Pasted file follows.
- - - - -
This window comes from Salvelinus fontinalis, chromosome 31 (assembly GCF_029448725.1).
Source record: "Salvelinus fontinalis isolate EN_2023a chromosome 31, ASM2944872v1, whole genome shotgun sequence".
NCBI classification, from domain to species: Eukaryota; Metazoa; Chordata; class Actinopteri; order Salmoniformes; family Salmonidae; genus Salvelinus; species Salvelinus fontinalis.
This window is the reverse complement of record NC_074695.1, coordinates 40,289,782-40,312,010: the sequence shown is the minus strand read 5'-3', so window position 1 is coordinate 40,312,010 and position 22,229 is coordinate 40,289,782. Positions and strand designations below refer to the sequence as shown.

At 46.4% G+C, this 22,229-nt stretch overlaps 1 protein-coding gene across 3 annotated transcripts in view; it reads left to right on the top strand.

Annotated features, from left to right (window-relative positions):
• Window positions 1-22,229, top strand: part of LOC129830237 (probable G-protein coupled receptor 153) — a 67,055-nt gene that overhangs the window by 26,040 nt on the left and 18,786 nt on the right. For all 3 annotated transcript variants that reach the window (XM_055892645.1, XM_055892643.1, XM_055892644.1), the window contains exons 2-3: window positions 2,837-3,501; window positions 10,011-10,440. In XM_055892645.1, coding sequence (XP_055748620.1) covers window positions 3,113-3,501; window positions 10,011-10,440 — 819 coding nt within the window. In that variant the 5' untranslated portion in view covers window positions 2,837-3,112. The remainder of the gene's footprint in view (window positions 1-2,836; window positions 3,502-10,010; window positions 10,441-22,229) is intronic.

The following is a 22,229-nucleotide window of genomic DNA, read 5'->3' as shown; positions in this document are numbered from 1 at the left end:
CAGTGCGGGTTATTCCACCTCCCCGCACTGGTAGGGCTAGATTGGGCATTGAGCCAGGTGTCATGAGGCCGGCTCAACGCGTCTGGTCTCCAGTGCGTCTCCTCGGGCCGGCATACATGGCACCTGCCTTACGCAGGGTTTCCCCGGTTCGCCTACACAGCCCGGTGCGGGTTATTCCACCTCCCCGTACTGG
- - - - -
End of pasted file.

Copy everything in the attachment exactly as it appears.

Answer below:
This window comes from Salvelinus fontinalis, chromosome 31 (assembly GCF_029448725.1).
Source record: "Salvelinus fontinalis isolate EN_2023a chromosome 31, ASM2944872v1, whole genome shotgun sequence".
NCBI classification, from domain to species: Eukaryota; Metazoa; Chordata; class Actinopteri; order Salmoniformes; family Salmonidae; genus Salvelinus; species Salvelinus fontinalis.
This window is the reverse complement of record NC_074695.1, coordinates 40,289,782-40,312,010: the sequence shown is the minus strand read 5'-3', so window position 1 is coordinate 40,312,010 and position 22,229 is coordinate 40,289,782. Positions and strand designations below refer to the sequence as shown.

At 46.4% G+C, this 22,229-nt stretch overlaps 1 protein-coding gene across 3 annotated transcripts in view; it reads left to right on the top strand.

Annotated features, from left to right (window-relative positions):
• Window positions 1-22,229, top strand: part of LOC129830237 (probable G-protein coupled receptor 153) — a 67,055-nt gene that overhangs the window by 26,040 nt on the left and 18,786 nt on the right. For all 3 annotated transcript variants that reach the window (XM_055892645.1, XM_055892643.1, XM_055892644.1), the window contains exons 2-3: window positions 2,837-3,501; window positions 10,011-10,440. In XM_055892645.1, coding sequence (XP_055748620.1) covers window positions 3,113-3,501; window positions 10,011-10,440 — 819 coding nt within the window. In that variant the 5' untranslated portion in view covers window positions 2,837-3,112. The remainder of the gene's footprint in view (window positions 1-2,836; window positions 3,502-10,010; window positions 10,441-22,229) is intronic.

The following is a 22,229-nucleotide window of genomic DNA, read 5'->3' as shown; positions in this document are numbered from 1 at the left end:
CAGTGCGGGTTATTCCACCTCCCCGCACTGGTAGGGCTAGATTGGGCATTGAGCCAGGTGTCATGAGGCCGGCTCAACGCGTCTGGTCTCCAGTGCGTCTCCTCGGGCCGGCATACATGGCACCTGCCTTACGCAGGGTTTCCCCGGTTCGCCTACACAGCCCGGTGCGGGTTATTCCACCTCCCCGTACTGG